This is Dudley Observatory’s Skywatch Line for Friday, January 21, through Sunday, January 23, written by Sam Salem.
On Friday, Sun rises at 7:20am and sets at 4:54pm; Moon sets at 9:38am and rises at 8:45pm.
Venus, at magnitude –4.3, emerges into dawn view. Look for it low in the east-southeast about 45 or 30 minutes before sunrise. It gets higher every day. In a telescope or good binoculars, it’s a thin crescent, getting thicker every day.
Mars, fainter at magnitude +1.5, is low in the southeast in early dawn. If Venus has risen at the time of observation, it sits some 20 degrees to Venus’s upper right. Mars-colored Antares sit to Mars’ upper right. Mars and Antares are 19 degrees apart on Saturday morning. Mars is on the far side of its orbit from Earth. In a telescope it’s just a tiny blob 4 arcseconds wide.
Jupiter, at magnitude –2.1 in Aquarius, still shines brightly in the southwest at dusk. It sits lower every week.
The asteroid 7 Iris, at magnitude 7.8, is just a week past opposition and nicely placed high in Gemini by 8pm. It sits under the Pollux stick-figure twin, and above Procyon, the brightest star in the constellation of Canis Minor.
In mid-evening during late January, the Pleiades open star cluster, also known as the Seven Sisters and Messier 45, is positioned high in the southern sky. The rest of its home constellation Taurus sits below the cluster. The Pleiades is composed of the medium-bright, hot blue stars named Asterope, Merope, Electra, Maia, Taygeta, Celaeno and Alcyone. In Greek mythology, those characters were the daughters of Atlas, and half-sisters of the Hyades. The stars of the Pleiades are indeed related, recently born of the same primordial gas cloud. To the naked eye, only six of the sister stars are usually apparent. Their parents Atlas and Pleione are huddled together at the east end of the grouping. Under magnification, hundreds of stars appear.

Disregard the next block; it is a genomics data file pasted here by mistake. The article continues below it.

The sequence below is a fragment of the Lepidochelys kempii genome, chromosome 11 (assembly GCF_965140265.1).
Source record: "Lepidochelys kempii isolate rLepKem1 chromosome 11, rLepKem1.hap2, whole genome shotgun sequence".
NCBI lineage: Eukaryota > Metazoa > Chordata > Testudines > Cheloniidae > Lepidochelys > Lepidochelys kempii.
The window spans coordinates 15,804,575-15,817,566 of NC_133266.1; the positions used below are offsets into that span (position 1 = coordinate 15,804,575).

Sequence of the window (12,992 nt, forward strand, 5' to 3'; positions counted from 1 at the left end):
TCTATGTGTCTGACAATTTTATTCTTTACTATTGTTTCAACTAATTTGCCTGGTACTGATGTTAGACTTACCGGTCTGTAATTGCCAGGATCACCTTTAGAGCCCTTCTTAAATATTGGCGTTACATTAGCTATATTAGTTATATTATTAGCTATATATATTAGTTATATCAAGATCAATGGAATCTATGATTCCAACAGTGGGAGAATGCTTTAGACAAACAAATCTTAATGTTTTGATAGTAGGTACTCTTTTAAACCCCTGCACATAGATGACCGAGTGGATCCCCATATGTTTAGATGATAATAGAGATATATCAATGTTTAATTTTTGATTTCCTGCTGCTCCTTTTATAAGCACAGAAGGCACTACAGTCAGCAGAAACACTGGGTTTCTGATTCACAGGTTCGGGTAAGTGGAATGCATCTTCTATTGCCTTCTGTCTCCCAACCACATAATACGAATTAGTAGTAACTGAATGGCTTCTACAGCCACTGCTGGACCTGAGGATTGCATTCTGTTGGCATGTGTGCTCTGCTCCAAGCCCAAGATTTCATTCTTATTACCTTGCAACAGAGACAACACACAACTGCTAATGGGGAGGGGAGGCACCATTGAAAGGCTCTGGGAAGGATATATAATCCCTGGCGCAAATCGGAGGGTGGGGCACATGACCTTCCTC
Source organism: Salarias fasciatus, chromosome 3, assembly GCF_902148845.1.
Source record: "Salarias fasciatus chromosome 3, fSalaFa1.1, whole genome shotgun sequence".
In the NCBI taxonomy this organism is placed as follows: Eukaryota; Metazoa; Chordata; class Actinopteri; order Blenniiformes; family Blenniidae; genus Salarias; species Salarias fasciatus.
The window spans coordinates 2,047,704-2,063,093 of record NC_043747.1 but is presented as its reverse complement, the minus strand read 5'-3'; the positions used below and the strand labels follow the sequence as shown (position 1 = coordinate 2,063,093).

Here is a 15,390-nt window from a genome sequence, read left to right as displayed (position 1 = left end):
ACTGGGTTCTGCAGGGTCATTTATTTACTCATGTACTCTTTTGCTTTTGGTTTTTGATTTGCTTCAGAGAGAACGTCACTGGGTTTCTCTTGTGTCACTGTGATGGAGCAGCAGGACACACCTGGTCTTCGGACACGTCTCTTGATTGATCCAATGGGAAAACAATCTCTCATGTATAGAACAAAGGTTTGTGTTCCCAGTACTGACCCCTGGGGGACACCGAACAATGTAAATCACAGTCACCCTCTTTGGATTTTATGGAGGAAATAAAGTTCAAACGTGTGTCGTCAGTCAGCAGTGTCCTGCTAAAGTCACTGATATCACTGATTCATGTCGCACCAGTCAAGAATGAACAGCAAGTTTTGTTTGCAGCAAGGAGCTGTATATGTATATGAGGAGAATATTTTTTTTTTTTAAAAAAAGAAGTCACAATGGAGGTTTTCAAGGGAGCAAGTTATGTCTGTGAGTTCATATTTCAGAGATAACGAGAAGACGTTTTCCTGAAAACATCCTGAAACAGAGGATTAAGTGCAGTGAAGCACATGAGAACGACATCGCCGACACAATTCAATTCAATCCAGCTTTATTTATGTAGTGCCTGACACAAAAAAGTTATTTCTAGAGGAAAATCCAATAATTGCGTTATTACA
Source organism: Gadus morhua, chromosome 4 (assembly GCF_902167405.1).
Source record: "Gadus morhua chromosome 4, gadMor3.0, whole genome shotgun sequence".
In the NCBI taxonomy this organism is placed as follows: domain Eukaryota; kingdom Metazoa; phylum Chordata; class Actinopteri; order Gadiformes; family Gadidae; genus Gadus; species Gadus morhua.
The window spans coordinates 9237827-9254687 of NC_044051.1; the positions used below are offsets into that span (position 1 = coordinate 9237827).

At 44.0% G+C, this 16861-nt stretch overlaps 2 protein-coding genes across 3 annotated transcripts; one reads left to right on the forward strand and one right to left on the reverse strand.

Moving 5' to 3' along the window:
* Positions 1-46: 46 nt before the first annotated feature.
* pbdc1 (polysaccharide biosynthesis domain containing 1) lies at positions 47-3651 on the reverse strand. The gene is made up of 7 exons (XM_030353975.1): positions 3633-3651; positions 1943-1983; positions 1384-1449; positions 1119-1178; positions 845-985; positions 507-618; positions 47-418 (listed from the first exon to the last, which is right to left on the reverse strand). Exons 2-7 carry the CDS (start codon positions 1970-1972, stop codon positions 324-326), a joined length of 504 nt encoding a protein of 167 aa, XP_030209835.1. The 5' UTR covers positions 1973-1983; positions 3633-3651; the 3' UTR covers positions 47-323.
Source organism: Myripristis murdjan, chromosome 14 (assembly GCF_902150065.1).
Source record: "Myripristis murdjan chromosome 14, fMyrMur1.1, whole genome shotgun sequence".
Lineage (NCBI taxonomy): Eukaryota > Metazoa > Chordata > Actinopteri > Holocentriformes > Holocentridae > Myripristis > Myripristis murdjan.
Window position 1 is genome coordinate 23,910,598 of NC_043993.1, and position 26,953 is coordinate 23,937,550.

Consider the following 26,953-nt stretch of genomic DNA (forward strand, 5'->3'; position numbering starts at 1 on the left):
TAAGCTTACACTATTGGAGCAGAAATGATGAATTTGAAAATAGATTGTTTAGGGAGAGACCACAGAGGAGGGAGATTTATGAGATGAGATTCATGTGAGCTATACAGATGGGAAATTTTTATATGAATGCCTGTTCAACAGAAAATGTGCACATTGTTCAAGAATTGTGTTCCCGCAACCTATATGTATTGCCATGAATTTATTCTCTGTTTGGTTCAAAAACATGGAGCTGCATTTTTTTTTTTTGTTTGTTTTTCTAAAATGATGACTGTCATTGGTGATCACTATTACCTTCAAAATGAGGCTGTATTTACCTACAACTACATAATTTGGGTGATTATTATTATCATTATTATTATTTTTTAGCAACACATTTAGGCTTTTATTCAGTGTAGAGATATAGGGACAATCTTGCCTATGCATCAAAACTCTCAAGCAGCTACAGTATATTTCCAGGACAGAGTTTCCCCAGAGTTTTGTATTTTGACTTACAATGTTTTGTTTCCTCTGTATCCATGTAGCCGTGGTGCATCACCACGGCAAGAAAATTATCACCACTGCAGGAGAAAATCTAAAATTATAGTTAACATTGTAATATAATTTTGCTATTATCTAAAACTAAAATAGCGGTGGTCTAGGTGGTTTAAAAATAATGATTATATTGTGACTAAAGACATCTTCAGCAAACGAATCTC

The Double Cluster is composed of the two large and bright open clusters NGC 884 and NGC 889. It sits high in the northern sky after dusk in winter, then descends to skim the northern horizon by dawn. Try to split the pair of clusters, each as wide as the Moon and almost a lunar diameter apart with unaided eyes. Binoculars or a low power, wide-field telescope will show them in more details. NGC 869, the more westerly cluster, is more compact and contains more than 100 white and blue-white stars. NGC 884, the easterly cluster, is much less compact. It hosts a handful of 8th magnitude golden stars. Use higher power to see doubles, mini-asterisms, and dark lanes of missing stars. The two clusters are inside the Perseus Arm of our Milky Way galaxy, about 7,300 light-years from the Sun. Their visual brightness has been dramatically reduced by opaque interstellar dust in the foreground.
On Friday, the waning Moon doesn’t rise until about 9pm. If your early-evening sky is dark enough you will be able to see the winter Milky Way. It runs vertically from Canis Major low in the southeast, up between Orion and Gemini, through Auriga and Perseus overhead, and down through Cassiopeia, Cepheus, and Cygnus to the northwest horizon in the early evening